It is embarrassing to ask a spouse or child to help you put your socks on in the morning. What can you do if there is no one to help? Some people have tried long handled food tongs to pull their socks up, but it is hard to maneuver and get your heel in. A bent grilling fork will work for a while until you scratch your legs and put holes in all of your socks from the tines.
Help is here with convenient arthritis friendly daily living aids. There are many handy sock aids for helping arthritis sufferers to put on their own socks. The basic principle of a sock aid is to slide the sock on to the sock holder. The holder is a half tube shaped plastic device, sometimes covered in a soft cloth. Drop the sock holder to the floor and slide your foot through the opening pulling up on the handle until the sock is in place. This eliminates putting stress on the users back or hips by bending over. Flexible sock aids, rigid sock aids, sock aids with one or two handles or no handles in different colors and styles are available. With so many choices, how does a person with arthritis choose the best one?
First, decide if a flexible or a rigid material sock aid is needed. Because flexible sock aids bend, they are easier to load the sock on the holder, and will not overstretch the sock. Rigid sock aids are usually larger and will stretch the sock more to hold the sock open wider. If swollen feet are a problem for you, choose a rigid sock aid that is extra wide. For compression stockings, use a rigid heavy duty designed sock aid such as the Ezy-As Sock Aid. Flexible sock aids covered in fabric are more skin friendly too. The terry cloth fabric covering on the outside helps the sock to stay in place, and the inside material is slick to reduce friction of heel sliding inside the sock aid. Some rigid sock aids are designed with an indentation or groove in the center to guide the heel when pulling the sock aid.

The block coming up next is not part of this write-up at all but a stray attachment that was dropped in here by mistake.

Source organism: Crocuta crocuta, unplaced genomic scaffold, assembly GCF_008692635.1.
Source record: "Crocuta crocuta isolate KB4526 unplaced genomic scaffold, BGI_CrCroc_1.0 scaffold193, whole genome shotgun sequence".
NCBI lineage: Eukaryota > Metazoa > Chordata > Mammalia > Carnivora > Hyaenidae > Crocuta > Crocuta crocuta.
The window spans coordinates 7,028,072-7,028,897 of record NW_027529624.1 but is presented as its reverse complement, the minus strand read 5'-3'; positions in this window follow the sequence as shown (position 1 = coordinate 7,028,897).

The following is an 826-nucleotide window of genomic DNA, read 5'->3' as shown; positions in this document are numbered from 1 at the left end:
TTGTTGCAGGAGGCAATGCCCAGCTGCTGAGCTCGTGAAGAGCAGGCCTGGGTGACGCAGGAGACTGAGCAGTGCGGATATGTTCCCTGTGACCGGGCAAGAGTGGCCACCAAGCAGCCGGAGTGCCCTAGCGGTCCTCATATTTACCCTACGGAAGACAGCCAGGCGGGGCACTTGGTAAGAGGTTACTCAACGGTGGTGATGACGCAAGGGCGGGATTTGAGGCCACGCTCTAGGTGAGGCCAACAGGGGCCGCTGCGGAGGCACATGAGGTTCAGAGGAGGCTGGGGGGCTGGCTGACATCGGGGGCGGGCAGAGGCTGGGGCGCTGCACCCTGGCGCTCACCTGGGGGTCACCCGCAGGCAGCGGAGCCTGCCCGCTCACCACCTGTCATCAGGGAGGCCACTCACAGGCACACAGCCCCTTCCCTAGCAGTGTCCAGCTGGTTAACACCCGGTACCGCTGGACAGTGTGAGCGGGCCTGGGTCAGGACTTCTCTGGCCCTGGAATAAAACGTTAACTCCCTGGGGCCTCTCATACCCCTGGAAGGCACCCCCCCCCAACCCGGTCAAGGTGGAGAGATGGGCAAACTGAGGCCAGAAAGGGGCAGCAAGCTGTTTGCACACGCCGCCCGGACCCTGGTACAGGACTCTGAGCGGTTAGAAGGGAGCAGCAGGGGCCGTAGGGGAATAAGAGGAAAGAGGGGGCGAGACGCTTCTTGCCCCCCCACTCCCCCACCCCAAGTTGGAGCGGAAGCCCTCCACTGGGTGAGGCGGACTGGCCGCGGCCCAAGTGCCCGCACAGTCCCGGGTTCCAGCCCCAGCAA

Next, decide what type of handle will work best for you. Some sock aids have long rigid handles which are easy to hold, but make it difficult to store the sock aid. Single cord handles will work well for people with the use of only one hand, but can be difficult for people with depth perception issues since the handle is a continuous loop. Sock aids with two handles require more coordination to pull the handles up at the same time using both hands. For people with arthritis, large foam grips are used to make holding the handles easier. Adjust the length of the cords as needed for the sock aid to reach the floor when the user is in a seated position.
Using a sock aid may take a little practice but the benefit of being able to put on your own socks is worth the effort. Living with arthritis is often challenging, but putting on your own socks does not have to be. The correct sock aid for your needs can be a simple solution to help make your life with arthritis a little easier.